In our latest design class, Joie and I assigned our students their second composition study. The idea is to take a representational piece, abstract that piece into its basic compositional elements, and then use the composition you made to make a new representational piece. If that doesn’t make sense, that’s okay! In fact, that’s why I did the following as an example for the class:
I started with this painting by Claude Monet titled, “Gare Saint-Lazare”. This painting of a train station is already fairly abstracted, being impressionistic in nature, so it made for an easy subject for this example.
I then used 5 values (black, 25% grey, 50% grey, 75% grey, and white) to simplify the composition. This is a sketch of how it might look if the painting had only used these 5 values. Then I took those values from the last image and rounded their corners and connected their points to try to come up with the basic composition of the values, contrast, and shapes.
These are some other examples we sent to our students for this assignment:
The original piece here is called, “The Forest Troll” by Justin Gerard, one of my favorite illustrators. He has an extensive series of articles of the process he followed for his piece here
The second half of this Composition study, is to take the composition which we abstracted from our representational piece in the last class and turn it into something representational again. Here is the next half of the process:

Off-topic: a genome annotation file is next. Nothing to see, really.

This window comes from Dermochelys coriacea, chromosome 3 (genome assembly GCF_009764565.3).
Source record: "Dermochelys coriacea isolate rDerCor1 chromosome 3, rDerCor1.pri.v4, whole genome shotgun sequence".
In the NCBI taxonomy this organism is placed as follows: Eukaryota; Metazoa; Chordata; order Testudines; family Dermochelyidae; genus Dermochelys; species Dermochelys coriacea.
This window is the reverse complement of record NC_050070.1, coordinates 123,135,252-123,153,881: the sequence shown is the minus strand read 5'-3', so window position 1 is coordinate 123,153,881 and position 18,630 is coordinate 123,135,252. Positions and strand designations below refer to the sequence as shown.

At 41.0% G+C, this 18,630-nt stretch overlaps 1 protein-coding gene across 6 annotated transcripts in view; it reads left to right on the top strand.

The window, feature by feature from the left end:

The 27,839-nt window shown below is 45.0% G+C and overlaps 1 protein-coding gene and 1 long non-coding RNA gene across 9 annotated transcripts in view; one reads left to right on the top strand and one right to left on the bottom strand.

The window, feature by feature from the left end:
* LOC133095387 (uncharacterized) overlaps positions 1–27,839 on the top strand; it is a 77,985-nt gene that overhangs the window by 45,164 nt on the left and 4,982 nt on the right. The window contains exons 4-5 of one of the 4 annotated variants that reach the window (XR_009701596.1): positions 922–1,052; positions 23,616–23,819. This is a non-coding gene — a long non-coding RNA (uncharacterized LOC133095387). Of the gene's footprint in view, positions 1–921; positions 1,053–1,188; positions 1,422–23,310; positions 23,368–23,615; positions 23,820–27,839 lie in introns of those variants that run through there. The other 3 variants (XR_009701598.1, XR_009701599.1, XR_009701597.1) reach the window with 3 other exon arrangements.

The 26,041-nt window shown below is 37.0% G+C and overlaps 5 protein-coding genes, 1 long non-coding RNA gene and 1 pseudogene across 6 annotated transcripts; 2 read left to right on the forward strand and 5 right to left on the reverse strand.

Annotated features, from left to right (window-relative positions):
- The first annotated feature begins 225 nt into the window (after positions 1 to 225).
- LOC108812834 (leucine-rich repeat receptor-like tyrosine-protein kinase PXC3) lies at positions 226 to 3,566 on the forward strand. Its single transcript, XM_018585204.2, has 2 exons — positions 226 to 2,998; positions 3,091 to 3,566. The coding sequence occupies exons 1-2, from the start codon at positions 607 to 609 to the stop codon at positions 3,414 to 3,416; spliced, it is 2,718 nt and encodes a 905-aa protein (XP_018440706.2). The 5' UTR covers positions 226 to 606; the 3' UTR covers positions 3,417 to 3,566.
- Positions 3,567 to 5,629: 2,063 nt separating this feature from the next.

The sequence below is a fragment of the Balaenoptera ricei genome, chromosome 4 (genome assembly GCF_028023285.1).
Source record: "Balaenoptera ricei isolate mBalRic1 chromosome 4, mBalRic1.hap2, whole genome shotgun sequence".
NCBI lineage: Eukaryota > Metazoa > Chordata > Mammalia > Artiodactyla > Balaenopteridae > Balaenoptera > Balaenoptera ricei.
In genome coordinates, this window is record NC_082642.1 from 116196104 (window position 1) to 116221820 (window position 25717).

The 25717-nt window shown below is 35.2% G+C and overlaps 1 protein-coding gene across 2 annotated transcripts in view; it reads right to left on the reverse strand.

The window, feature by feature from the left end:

Starting this time where I left off last time, here is the composition we came up with from Claude Monet’s “Gare Saint-Lazare”. We’ve simplified the original painting into its basic values, shapes, and contrast. After considering the composition for a while, I started sketching some new lines with the intention of representing something specific. The image above is just an overlay of the composition and the next frame, but I think it may illustrate how I tried to use some of the elements from the original composition.
This was my third try… first I was seeing a row of people and a dragon… then I went with an automobile in shed… then with an airship over a sea of clouds. Finally I rested on this rhinoceros idea.
The biggest changes to the composition occurred at the third thumbnail, when I shifted the lighter values from what used to be sky in the background of the original painting to a much darker background for the forest in this one. Also, the psychic lines from the rhino and the far left bird ends up directing the eye a bit differently than the original.
In the end, it was definitely a good exercise. I’m sure it will be one that our students with enjoy and learn from.